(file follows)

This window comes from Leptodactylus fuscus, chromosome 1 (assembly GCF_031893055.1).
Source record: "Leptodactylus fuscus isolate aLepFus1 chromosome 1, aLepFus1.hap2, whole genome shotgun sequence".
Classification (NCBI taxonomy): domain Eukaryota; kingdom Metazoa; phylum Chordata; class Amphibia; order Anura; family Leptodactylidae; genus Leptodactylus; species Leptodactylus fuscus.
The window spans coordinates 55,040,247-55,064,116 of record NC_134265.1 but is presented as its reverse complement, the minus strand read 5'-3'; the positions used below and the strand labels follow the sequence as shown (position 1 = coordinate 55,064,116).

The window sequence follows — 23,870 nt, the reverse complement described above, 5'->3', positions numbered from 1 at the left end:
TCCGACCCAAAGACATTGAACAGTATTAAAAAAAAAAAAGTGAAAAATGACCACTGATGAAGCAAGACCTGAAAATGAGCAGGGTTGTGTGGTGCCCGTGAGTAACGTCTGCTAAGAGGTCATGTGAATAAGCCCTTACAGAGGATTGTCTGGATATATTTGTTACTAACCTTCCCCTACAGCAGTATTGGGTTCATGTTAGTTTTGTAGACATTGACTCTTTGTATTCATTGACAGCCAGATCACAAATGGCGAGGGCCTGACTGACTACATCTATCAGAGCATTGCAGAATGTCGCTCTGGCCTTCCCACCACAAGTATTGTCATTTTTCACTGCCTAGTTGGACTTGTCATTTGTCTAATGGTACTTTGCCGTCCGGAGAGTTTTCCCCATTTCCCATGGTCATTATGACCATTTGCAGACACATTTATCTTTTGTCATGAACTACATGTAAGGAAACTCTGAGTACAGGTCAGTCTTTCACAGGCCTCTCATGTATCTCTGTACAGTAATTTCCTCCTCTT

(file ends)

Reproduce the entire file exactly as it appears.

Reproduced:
This window comes from Leptodactylus fuscus, chromosome 1 (assembly GCF_031893055.1).
Source record: "Leptodactylus fuscus isolate aLepFus1 chromosome 1, aLepFus1.hap2, whole genome shotgun sequence".
Classification (NCBI taxonomy): domain Eukaryota; kingdom Metazoa; phylum Chordata; class Amphibia; order Anura; family Leptodactylidae; genus Leptodactylus; species Leptodactylus fuscus.
The window spans coordinates 55,040,247-55,064,116 of record NC_134265.1 but is presented as its reverse complement, the minus strand read 5'-3'; the positions used below and the strand labels follow the sequence as shown (position 1 = coordinate 55,064,116).

The window sequence follows — 23,870 nt, the reverse complement described above, 5'->3', positions numbered from 1 at the left end:
TCCGACCCAAAGACATTGAACAGTATTAAAAAAAAAAAAGTGAAAAATGACCACTGATGAAGCAAGACCTGAAAATGAGCAGGGTTGTGTGGTGCCCGTGAGTAACGTCTGCTAAGAGGTCATGTGAATAAGCCCTTACAGAGGATTGTCTGGATATATTTGTTACTAACCTTCCCCTACAGCAGTATTGGGTTCATGTTAGTTTTGTAGACATTGACTCTTTGTATTCATTGACAGCCAGATCACAAATGGCGAGGGCCTGACTGACTACATCTATCAGAGCATTGCAGAATGTCGCTCTGGCCTTCCCACCACAAGTATTGTCATTTTTCACTGCCTAGTTGGACTTGTCATTTGTCTAATGGTACTTTGCCGTCCGGAGAGTTTTCCCCATTTCCCATGGTCATTATGACCATTTGCAGACACATTTATCTTTTGTCATGAACTACATGTAAGGAAACTCTGAGTACAGGTCAGTCTTTCACAGGCCTCTCATGTATCTCTGTACAGTAATTTCCTCCTCTT